A large marble circle on the square behind the Duomo marks the spot of a curious event that occurred more than 400 years ago. Most people, tourists and Florentines alike pass the marker without so much as noticing it or wondering what it means.
The story behind the marker takes us back to the night of January 27, 1601, when a terrible thunderstorm raged over Florence. Lighting struck the highest point of the Duomo: the large gilded ball with a cross on top that had been the shining symbol of the cathedral since 1472. The impact was so powerful that the ball got detached, rolled down the cupola and hit the square below with an enormous blow. On that exact spot, a circular marker was placed to remember the event of that fateful night.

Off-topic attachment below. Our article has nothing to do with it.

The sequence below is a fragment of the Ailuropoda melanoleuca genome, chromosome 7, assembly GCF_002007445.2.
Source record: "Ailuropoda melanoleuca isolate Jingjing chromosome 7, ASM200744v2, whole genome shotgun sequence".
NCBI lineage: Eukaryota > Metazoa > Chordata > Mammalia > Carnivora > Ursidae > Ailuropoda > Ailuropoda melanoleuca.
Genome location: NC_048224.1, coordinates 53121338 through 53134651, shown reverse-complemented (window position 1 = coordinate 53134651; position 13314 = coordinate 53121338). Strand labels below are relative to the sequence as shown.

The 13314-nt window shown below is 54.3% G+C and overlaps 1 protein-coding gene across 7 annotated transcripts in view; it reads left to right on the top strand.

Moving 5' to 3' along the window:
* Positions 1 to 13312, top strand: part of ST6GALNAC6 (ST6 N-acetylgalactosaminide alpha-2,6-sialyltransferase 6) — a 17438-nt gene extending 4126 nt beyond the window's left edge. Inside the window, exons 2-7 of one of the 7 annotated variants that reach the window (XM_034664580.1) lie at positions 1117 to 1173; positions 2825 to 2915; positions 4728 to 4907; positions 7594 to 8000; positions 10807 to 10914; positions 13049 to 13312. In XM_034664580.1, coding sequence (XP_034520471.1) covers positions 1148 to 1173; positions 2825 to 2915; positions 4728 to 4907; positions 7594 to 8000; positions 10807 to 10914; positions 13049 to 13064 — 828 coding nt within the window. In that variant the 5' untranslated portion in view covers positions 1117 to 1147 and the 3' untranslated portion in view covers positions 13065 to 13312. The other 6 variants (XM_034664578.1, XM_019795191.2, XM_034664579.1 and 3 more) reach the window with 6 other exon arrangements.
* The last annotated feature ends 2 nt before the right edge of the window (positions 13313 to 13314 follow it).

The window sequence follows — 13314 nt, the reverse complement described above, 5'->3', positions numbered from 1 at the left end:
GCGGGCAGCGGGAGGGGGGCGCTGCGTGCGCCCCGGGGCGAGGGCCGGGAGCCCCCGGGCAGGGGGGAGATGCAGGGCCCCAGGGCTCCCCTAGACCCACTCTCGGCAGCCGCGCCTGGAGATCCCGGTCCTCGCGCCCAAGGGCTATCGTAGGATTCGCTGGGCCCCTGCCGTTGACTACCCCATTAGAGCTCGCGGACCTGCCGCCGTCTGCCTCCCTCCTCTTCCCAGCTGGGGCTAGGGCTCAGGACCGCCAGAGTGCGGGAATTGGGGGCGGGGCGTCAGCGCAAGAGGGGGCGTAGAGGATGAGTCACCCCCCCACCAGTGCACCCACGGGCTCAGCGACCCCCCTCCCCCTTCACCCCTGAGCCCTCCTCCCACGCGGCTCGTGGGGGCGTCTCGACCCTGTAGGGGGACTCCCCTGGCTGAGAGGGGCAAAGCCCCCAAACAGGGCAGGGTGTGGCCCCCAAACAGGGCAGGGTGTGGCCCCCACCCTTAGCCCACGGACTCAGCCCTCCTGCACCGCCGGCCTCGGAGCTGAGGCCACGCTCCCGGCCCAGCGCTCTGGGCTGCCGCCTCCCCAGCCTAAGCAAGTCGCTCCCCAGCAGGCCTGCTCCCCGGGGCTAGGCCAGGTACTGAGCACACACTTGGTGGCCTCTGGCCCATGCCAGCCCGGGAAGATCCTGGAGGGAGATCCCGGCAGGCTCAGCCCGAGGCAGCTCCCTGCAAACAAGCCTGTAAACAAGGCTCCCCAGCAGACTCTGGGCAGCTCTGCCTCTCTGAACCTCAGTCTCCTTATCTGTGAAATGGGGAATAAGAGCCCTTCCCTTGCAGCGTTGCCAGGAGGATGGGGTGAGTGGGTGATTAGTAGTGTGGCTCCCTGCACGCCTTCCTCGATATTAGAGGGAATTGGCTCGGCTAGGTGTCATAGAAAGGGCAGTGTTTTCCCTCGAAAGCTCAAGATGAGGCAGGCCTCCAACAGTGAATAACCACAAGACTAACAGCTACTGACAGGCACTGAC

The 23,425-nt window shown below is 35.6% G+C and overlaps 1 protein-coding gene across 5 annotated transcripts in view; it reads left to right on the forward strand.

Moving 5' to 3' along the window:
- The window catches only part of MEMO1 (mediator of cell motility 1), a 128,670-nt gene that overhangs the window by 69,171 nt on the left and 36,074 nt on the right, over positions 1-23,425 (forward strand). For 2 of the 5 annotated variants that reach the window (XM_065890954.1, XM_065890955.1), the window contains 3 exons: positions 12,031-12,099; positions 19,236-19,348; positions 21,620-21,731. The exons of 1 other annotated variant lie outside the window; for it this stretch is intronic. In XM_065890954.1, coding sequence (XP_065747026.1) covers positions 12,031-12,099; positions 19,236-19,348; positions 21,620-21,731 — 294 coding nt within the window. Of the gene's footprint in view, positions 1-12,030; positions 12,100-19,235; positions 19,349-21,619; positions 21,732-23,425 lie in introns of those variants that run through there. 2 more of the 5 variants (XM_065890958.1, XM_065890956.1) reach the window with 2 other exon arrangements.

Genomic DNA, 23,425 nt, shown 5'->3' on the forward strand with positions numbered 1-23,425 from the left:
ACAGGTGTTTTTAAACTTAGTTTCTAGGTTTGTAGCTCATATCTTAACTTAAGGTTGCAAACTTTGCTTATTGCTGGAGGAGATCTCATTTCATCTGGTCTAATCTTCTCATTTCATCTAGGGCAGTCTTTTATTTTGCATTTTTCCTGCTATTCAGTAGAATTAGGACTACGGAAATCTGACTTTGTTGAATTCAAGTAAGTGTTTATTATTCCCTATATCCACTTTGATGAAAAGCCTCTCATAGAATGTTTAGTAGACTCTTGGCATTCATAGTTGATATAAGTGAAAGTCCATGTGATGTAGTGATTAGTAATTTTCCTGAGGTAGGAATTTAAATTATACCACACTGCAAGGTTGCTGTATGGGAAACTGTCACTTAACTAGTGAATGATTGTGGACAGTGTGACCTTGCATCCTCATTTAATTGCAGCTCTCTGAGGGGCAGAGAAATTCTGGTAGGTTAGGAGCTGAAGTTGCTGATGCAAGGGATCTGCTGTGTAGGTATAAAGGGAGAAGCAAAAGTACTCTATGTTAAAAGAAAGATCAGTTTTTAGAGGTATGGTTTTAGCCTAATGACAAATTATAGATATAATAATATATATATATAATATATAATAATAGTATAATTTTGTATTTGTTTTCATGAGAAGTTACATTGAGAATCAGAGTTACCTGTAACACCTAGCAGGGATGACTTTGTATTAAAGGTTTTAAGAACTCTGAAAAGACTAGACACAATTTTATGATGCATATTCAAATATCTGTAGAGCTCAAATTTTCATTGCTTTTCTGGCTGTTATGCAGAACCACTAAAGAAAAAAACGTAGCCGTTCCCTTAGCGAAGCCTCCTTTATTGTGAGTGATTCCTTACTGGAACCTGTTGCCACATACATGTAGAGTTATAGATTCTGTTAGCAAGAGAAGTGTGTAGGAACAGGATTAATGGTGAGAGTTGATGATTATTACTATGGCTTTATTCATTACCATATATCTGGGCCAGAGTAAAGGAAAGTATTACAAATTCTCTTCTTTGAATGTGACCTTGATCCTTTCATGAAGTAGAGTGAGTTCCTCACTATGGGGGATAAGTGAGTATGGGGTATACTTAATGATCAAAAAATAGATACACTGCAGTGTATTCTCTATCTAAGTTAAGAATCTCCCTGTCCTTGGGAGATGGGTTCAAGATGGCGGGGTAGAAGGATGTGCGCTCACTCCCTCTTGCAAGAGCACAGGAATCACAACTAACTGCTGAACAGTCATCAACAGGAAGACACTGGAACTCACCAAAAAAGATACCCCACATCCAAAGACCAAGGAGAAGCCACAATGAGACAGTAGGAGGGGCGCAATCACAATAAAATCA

The ball, designed and created by Andrea del Verrocchio, is made of gilded bronze and has a diameter of 2 meters and 30 centimeters and weights almost 2000 kilo. During the period when the ball was manufactured, a young man named Leonardo da Vinci was an apprentice in the workshop of Verrocchio, and it is more than likely that he worked on this project.
The restoration carried out by the architect Bernardo Buontalenti, took over a year and in the summer of 1602 the ball with its cross was placed on top of the cupola again.